School of Mathematics and Statistics

Dr Peter Chapman - A Mathematical Legacy

Peter Chapman photo

 My colleague and good friend Peter Chapman passed away on the 8th February 2008.  After completing his Ph. D. at the Department of Aeronautical Engineering at the University of Sydney he worked at the University of Toronto for 9 years, and then he shifted to UWA where he remained until he retired. He continued working until his death. He left behind a mathematical legacy of published and unpublished material. More details of Peter's professional life can be found in his (academic) obituary below, and a list of his published work is presented in `Publications'.

Peter truly enjoyed mathematics, science and engineering for their own sake. He read broadly and always felt the need to establish or verify results in his own idiosyncratic way. He was not at all concerned with publication, so much of his academic legacy is not publicly available.  In todays academic world this would be regarded as an unacceptable luxury.  In any case this has meant that much of his work remains unknown to the broader mathematical community.  His widow, Connie, and I have attempted to make his material generally available by collecting together his files.

Peter's primary mathematical interest was in asymptotics and he frequently transformed problems or specific equations arising out of engineering and science in a way that enabled him to use these techniques to extract results and thus expose the physics. In many cases the results he obtained were not new and so were not of primary research interest, but his approach certainly led to new insights. As an example of this, Peter explored the quantum mechanics/classical mechanics interface in Quantum Theory and Classical Mechanics, displaying the result that classical mechanics represented an asymptotic limit of the quantum mechanics equations. This work had been done earlier by pioneers in the area but not in the way that Peter did it. His (extensive) notes on this are interesting and of real educational value.In other cases the work certainly was of primary research interest but, as indicated above, Peter's concern was not with publications but with understanding. He felt happy that he now understood the problem in his own way and so moved on.  I put his important work Asymptotics and the Helmholtz Equation work in this category. We have briefly described the material here. Peter was a generous character and was in no way possessive about his contributions, however, his family and I would ask colleagues who make use of this unpublished work to acknowledge his contribution.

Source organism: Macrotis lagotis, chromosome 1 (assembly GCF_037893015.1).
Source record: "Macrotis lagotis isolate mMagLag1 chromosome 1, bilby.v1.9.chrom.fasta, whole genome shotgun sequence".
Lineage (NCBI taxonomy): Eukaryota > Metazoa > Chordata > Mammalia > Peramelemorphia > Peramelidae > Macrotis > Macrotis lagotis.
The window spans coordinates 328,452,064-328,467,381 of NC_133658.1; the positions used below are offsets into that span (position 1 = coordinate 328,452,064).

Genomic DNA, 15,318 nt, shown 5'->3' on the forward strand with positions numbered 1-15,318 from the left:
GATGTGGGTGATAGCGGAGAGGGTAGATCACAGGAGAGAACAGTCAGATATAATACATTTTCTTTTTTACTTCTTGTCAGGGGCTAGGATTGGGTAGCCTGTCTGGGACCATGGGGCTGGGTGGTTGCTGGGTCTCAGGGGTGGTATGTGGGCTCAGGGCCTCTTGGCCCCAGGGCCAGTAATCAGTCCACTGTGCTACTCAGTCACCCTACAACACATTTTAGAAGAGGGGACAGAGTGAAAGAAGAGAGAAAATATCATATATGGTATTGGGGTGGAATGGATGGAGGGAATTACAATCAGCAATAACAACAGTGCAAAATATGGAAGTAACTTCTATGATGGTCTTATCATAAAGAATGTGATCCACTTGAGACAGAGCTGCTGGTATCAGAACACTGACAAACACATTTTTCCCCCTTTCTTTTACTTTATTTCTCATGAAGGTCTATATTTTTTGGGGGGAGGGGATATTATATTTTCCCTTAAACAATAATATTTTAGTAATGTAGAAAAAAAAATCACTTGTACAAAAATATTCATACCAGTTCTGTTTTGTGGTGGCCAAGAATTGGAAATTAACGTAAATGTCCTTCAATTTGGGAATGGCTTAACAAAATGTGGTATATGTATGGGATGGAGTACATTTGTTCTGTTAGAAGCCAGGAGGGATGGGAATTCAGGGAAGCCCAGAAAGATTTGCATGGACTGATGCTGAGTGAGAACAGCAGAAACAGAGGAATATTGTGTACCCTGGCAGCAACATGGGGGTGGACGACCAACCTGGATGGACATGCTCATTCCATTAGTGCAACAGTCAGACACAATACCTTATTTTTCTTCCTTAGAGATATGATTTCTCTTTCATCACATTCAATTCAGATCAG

Nev Fowkes
School of Maths and Stats,  UWA
Stirling Highway, Crawley
WA Australia 6160
fowkes@maths.uwa.edu.au

October 2010. 

 

File List:

 

ASYMPTOTIC SOLUTION OF THE HELMHOLTZ EQUATION


The Helmholtz equation describes the amplitude variations that occur in wave propagation contexts. In the light propagation context the wave length is typically very short compared with the length scale of refractive index variations and in this case asymptotic methods can be used to extract useful solutions. The classical theory (geometric optics) fails near shadow zones and caustics where the normal procedures fail. These phenomena are of major interest. In this clever and important paper Peter manages to obtain a uniformly valid solution description that extends into such shadow regions by approximating the relevant exact integrals. Previous results have patched together known results in the two regions, a less than satisfactory result.


QUANTUM MECHANICS CLASSICAL MECHANICS CONNECTIONS


Commencing with the Schrodinger Wave Equation for a charged particle in an electromagnetic field, Peter uses multiscaling ideas to show that in the classical (small h) limit two equations arise. The first of these equations determines possible trajectories in space time, and coincides with the Hamilton-Jacobi equations of classical mechanics. The second of these, which determines the phase, is known as the eikonal equation and arises classically when describing wave propagation. Thus his procedure exposes the particle/wave connection that is central to an understanding of the nature of quantum mechanics. This very interesting and important result is unfortunately not new, although Peter's procedure for exposing this connection is undoubtedly his own.


A FAMILY OF SOLUTIONS OF THE RIKITAKE EQUATIONS